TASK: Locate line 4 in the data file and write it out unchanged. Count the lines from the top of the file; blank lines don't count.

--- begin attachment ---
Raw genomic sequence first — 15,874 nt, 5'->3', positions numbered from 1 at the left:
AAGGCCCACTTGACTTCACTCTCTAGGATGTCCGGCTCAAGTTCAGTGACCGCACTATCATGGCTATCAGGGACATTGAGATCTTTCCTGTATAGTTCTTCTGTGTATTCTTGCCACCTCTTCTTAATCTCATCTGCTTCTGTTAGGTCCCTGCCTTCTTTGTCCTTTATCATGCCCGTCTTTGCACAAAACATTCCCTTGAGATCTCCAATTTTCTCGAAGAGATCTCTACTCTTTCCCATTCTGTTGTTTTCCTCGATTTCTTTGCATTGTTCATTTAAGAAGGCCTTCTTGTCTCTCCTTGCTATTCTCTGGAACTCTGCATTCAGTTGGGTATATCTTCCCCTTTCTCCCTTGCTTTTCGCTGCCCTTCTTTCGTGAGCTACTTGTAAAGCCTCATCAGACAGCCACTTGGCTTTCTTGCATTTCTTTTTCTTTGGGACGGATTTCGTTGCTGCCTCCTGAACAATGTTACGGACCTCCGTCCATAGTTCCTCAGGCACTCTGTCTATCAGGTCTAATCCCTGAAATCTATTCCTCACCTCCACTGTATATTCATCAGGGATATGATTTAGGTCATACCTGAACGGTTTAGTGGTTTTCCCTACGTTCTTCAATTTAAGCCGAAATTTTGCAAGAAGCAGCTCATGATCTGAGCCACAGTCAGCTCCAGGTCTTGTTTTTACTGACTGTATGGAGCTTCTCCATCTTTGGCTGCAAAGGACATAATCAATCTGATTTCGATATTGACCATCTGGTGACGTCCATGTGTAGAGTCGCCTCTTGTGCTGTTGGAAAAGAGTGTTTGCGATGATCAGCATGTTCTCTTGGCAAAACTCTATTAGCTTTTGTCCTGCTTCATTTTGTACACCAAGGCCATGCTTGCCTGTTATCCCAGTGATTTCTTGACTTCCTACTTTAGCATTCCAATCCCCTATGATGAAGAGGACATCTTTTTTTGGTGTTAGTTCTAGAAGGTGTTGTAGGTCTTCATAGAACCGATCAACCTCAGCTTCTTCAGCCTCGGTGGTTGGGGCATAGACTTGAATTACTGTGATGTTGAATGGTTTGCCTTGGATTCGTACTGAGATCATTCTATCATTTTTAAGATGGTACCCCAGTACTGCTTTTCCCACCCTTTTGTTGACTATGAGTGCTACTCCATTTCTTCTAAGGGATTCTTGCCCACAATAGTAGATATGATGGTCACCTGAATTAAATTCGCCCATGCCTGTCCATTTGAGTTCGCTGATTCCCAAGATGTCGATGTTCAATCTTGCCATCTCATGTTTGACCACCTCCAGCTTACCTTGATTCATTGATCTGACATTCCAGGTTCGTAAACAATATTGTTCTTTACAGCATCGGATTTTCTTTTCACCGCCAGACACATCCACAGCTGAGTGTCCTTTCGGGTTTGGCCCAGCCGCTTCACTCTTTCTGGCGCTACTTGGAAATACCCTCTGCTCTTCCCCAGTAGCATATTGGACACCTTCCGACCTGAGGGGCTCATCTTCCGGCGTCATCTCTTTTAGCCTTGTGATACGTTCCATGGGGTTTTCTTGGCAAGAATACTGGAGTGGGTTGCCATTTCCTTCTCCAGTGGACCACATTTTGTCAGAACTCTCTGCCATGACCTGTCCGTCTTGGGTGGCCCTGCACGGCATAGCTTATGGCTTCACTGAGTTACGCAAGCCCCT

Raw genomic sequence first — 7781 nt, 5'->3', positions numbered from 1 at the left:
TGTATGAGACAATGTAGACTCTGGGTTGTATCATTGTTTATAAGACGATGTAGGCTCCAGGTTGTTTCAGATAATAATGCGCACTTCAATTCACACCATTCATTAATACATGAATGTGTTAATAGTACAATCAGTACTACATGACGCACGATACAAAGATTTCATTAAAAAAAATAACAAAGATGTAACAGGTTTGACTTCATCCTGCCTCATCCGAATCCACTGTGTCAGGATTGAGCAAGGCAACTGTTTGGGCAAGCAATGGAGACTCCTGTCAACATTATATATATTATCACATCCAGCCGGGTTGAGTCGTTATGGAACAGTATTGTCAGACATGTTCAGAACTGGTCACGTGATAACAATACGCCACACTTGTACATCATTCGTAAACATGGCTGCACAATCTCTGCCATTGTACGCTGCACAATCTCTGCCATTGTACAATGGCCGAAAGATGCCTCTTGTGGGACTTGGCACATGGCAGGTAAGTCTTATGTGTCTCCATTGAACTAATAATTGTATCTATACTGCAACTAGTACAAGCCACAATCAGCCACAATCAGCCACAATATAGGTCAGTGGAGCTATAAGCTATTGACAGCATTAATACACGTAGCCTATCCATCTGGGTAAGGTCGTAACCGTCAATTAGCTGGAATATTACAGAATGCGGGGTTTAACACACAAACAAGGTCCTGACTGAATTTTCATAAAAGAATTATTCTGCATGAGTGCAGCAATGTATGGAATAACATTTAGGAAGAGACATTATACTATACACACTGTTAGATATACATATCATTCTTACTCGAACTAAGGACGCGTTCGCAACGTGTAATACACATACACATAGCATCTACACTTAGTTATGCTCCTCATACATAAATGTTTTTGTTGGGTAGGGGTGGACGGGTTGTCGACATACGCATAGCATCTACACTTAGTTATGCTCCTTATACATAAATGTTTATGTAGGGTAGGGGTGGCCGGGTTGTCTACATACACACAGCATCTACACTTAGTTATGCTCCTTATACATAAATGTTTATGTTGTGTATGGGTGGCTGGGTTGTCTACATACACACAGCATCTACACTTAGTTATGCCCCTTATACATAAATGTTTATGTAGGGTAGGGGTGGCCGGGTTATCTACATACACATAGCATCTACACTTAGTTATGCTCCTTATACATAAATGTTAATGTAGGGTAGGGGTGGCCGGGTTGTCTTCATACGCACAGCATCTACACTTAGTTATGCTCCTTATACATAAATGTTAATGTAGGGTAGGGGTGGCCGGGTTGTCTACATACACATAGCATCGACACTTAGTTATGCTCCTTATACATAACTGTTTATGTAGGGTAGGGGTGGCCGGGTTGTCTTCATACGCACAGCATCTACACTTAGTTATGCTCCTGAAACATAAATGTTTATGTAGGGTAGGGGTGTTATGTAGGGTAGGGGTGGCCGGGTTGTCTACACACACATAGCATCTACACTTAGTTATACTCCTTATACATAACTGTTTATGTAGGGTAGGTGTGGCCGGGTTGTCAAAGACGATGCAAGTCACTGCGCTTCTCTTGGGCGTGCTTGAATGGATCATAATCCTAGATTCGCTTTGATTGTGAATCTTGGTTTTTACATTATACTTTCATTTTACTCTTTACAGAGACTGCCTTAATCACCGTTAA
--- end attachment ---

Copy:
TGTATGAGACAATGTAGACTCTGGGTTGTATCATTGTTTATAAGACGATGTAGGCTCCAGGTTGTTTCAGATAATAATGCGCACTTCAATTCACACCATTCATTAATACATGAATGTGTTAATAGTACAATCAGTACTACATGACGCACGATACAAAGATTTCATTAAAAAAAATAACAAAGATGTAACAGGTTTGACTTCATCCTGCCTCATCCGAATCCACTGTGTCAGGATTGAGCAAGGCAACTGTTTGGGCAAGCAATGGAGACTCCTGTCAACATTATATATATTATCACATCCAGCCGGGTTGAGTCGTTATGGAACAGTATTGTCAGACATGTTCAGAACTGGTCACGTGATAACAATACGCCACACTTGTACATCATTCGTAAACATGGCTGCACAATCTCTGCCATTGTACGCTGCACAATCTCTGCCATTGTACAATGGCCGAAAGATGCCTCTTGTGGGACTTGGCACATGGCAGGTAAGTCTTATGTGTCTCCATTGAACTAATAATTGTATCTATACTGCAACTAGTACAAGCCACAATCAGCCACAATCAGCCACAATATAGGTCAGTGGAGCTATAAGCTATTGACAGCATTAATACACGTAGCCTATCCATCTGGGTAAGGTCGTAACCGTCAATTAGCTGGAATATTACAGAATGCGGGGTTTAACACACAAACAAGGTCCTGACTGAATTTTCATAAAAGAATTATTCTGCATGAGTGCAGCAATGTATGGAATAACATTTAGGAAGAGACATTATACTATACACACTGTTAGATATACATATCATTCTTACTCGAACTAAGGACGCGTTCGCAACGTGTAATACACATACACATAGCATCTACACTTAGTTATGCTCCTCATACATAAATGTTTTTGTTGGGTAGGGGTGGACGGGTTGTCGACATACGCATAGCATCTACACTTAGTTATGCTCCTTATACATAAATGTTTATGTAGGGTAGGGGTGGCCGGGTTGTCTACATACACACAGCATCTACACTTAGTTATGCTCCTTATACATAAATGTTTATGTTGTGTATGGGTGGCTGGGTTGTCTACATACACACAGCATCTACACTTAGTTATGCCCCTTATACATAAATGTTTATGTAGGGTAGGGGTGGCCGGGTTATCTACATACACATAGCATCTACACTTAGTTATGCTCCTTATACATAAATGTTAATGTAGGGTAGGGGTGGCCGGGTTGTCTTCATACGCACAGCATCTACACTTAGTTATGCTCCTTATACATAAATGTTAATGTAGGGTAGGGGTGGCCGGGTTGTCTACATACACATAGCATCGACACTTAGTTATGCTCCTTATACATAACTGTTTATGTAGGGTAGGGGTGGCCGGGTTGTCTTCATACGCACAGCATCTACACTTAGTTATGCTCCTGAAACATAAATGTTTATGTAGGGTAGGGGTGTTATGTAGGGTAGGGGTGGCCGGGTTGTCTACACACACATAGCATCTACACTTAGTTATACTCCTTATACATAACTGTTTATGTAGGGTAGGTGTGGCCGGGTTGTCAAAGACGATGCAAGTCACTGCGCTTCTCTTGGGCGTGCTTGAATGGATCATAATCCTAGATTCGCTTTGATTGTGAATCTTGGTTTTTACATTATACTTTCATTTTACTCTTTACAGAGACTGCCTTAATCACCGTTAA